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Home > Books > Arab Archery > XXIX. On the management of the arrow when shooting against the wind, et cetera, and on trying not to shoot it when a break is found after it has been fully drawn
XXIX. On the management of the arrow when shooting against the wind, et cetera, and on trying not to shoot it when a break is found after it has been fully drawn

IF THE arrowhead is heavy and the feathers light, lower the nock and raise the head. It will then travel straight. If, on the other hand, its feathers are heavy and the arrowhead light, raise the nock and lower the head. It will then travel straight. If one of the feathers is heavy and the others light, hold the arrow in such a position as will have the heavy feather down and the light ones up. It will then travel straight. If, on the other hand, one of the feathers is light and the others are heavy, hold the arrow in such a position as will have the light feather up and the heavy ones down. It will then travel straight.

If the male feather (dhakar)[30] should drop off but the side feathers remain, you may shoot therewith and the arrow will travel straight because the loss of the male feather will do no harm. If, however, one of the side feathers should be lost, do not shoot; because an arrow in that condition will never travel straight.

If the arrow has no feathers at all and its head is light, there is no use in shooting; but, if its head is heavy, take a small piece of compactly woven rag, split it into three dangling parts still held together at one end, form a small hole in this intact portion, fit it around the arrow in place of the feathers, tie it firmly with a piece of twine, and shoot. The arrow will travel straight.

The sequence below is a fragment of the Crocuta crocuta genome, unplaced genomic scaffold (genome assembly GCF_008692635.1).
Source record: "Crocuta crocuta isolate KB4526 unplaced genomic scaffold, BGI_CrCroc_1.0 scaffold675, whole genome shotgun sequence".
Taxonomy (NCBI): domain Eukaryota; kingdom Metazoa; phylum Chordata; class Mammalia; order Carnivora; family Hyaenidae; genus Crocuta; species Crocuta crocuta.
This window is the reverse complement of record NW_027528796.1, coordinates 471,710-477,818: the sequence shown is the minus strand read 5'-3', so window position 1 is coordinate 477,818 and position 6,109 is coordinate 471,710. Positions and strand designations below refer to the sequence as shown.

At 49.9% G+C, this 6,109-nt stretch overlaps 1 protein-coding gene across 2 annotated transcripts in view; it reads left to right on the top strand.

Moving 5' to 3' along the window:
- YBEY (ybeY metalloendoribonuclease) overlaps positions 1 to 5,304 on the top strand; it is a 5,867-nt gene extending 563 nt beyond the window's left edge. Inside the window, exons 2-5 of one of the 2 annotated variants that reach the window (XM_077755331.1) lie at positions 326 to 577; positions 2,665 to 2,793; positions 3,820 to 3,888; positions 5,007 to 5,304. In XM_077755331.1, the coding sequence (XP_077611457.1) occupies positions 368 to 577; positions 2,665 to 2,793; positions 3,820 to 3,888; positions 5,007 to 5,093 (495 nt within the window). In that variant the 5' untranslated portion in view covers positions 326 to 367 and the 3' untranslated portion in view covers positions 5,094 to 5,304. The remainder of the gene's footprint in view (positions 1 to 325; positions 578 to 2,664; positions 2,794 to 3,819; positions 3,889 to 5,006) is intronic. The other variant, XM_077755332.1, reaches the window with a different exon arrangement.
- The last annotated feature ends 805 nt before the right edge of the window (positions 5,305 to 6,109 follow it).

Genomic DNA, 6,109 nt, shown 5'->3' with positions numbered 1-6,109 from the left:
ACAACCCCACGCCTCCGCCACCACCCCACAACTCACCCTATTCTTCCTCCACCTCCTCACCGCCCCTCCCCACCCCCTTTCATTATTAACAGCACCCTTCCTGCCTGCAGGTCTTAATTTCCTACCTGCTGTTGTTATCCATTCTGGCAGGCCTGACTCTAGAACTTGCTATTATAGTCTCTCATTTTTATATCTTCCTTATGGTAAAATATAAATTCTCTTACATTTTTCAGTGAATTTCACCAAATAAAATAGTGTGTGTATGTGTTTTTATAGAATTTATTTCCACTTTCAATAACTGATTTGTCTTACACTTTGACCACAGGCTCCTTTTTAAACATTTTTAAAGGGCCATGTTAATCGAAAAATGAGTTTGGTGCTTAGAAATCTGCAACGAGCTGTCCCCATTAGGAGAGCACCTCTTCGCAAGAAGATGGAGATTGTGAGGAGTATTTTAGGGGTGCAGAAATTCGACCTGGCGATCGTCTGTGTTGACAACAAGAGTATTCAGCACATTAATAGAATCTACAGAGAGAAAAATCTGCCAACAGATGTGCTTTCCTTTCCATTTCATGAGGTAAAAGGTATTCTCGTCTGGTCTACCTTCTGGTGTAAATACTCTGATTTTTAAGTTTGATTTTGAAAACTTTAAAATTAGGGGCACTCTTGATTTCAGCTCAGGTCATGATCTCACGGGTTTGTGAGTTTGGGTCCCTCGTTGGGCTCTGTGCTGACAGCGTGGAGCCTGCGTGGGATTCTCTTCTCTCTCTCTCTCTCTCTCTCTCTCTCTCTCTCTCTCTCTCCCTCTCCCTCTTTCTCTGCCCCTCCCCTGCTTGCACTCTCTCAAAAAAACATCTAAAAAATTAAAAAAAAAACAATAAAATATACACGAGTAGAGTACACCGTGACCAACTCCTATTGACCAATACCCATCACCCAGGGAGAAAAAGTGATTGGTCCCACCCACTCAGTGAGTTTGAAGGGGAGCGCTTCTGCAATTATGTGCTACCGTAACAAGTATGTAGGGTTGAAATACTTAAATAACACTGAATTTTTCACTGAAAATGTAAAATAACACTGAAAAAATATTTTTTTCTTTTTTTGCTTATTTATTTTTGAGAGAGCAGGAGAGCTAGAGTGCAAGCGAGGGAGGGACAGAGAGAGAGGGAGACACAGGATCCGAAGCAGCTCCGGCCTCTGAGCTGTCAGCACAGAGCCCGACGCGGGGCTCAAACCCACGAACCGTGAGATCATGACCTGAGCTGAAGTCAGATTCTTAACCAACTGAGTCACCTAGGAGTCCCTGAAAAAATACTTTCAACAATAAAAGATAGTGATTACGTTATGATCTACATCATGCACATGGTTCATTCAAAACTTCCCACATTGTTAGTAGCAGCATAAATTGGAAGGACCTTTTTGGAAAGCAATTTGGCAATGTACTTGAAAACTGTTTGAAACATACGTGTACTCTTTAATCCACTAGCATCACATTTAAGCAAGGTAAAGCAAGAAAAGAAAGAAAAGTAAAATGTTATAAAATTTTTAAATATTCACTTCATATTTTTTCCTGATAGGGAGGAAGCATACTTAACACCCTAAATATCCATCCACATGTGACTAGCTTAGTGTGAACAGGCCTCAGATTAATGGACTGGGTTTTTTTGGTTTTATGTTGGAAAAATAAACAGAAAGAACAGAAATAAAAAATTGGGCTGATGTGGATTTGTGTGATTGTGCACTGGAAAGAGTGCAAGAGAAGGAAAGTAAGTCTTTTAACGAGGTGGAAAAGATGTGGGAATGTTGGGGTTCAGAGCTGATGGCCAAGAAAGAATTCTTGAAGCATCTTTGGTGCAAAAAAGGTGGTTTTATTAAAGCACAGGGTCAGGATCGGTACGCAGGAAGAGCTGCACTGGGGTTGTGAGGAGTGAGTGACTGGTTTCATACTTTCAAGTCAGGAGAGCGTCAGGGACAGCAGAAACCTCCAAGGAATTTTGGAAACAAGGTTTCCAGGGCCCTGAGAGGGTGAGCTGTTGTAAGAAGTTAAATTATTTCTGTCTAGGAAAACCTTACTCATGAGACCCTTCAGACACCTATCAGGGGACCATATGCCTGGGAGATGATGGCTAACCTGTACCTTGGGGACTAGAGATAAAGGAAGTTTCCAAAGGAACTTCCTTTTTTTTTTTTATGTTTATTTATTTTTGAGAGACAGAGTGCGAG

Wind invariably spoils and obstructs good shooting; consequently, avoid shooting in the wind. If you happen to be shooting when the wind starts to blow, stop until it subsides.

If you are shooting for a wager or trophy and your adversary insists upon continuing, you may, if the wind is blowing with you from behind, lean on your left leg because it offers a slower arrow; but beware of leaning on your right leg because it raises the flight of the arrow, causing it to be carried by the wind and go astray. Then hold your right hand firm, lower your left hand a little, and press with the thenar eminence against the grip. If, however, the wind is blowing from above, lean on your right leg, hold your left hand firm, lower your right hand a little, and press with your hypothenar eminence against the grip. This completely reverses the other performance.

If the wind blows from your right, turn your bow a little to the outside [the left], and aim at the lower edge of the target. If it blows from your left, do the reverse, namely, turn your bow a little to the inside [the right], and aim at the upper edge of the target.

If the wind blows from in front of you, raise your left hand a little since the wind will counteract the velocity of the arrow and its force will slow down the flight, with the result that the cast will be lessened.

When a person nocks an arrow in order to shoot down an enemy, and upon completing a full draw discovers in it a crack or break, he cannot very well use that arrow; for if he shoots it anyway it will be ineffective and the enemy will not only despise him but will lose no time in shooting him. If, on the other hand, he discards the broken arrow by letting it down, the enemy will shoot him before he can adjust another. He should therefore do his best to get rid of the arrow by folding his left index finger over it to hold it firmly, while the right hand draws the string further until it is clear of the nock. By this the enemy is led to believe that the arrow has been shot and is flying toward him, and, consequently becomes involved in an attempt to either dodge it or deflect it with his shield. While he is so busied, the archer quickly picks out another arrow, nocks it, and shoots. Or, if he so wishes, he may draw the string clear of the nock, shove the arrow to the ground with his chin, quickly take another, nock, and shoot it.

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